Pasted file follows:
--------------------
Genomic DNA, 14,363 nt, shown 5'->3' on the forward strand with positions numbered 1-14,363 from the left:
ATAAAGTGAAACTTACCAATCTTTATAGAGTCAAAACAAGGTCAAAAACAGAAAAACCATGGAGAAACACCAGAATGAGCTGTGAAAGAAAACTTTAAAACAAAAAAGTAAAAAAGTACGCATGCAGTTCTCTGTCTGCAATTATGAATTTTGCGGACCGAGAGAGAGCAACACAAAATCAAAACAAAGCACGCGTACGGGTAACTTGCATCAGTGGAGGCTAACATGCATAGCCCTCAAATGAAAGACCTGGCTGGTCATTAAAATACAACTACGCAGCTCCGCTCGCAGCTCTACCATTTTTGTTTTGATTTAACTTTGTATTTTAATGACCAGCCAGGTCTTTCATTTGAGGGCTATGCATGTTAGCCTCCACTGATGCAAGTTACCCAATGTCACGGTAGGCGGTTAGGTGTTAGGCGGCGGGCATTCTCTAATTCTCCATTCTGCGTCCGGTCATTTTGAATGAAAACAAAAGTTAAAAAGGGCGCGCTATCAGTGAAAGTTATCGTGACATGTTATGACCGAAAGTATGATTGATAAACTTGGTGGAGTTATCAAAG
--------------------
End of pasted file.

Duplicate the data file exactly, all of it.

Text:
Genomic DNA, 14,363 nt, shown 5'->3' on the forward strand with positions numbered 1-14,363 from the left:
ATAAAGTGAAACTTACCAATCTTTATAGAGTCAAAACAAGGTCAAAAACAGAAAAACCATGGAGAAACACCAGAATGAGCTGTGAAAGAAAACTTTAAAACAAAAAAGTAAAAAAGTACGCATGCAGTTCTCTGTCTGCAATTATGAATTTTGCGGACCGAGAGAGAGCAACACAAAATCAAAACAAAGCACGCGTACGGGTAACTTGCATCAGTGGAGGCTAACATGCATAGCCCTCAAATGAAAGACCTGGCTGGTCATTAAAATACAACTACGCAGCTCCGCTCGCAGCTCTACCATTTTTGTTTTGATTTAACTTTGTATTTTAATGACCAGCCAGGTCTTTCATTTGAGGGCTATGCATGTTAGCCTCCACTGATGCAAGTTACCCAATGTCACGGTAGGCGGTTAGGTGTTAGGCGGCGGGCATTCTCTAATTCTCCATTCTGCGTCCGGTCATTTTGAATGAAAACAAAAGTTAAAAAGGGCGCGCTATCAGTGAAAGTTATCGTGACATGTTATGACCGAAAGTATGATTGATAAACTTGGTGGAGTTATCAAAG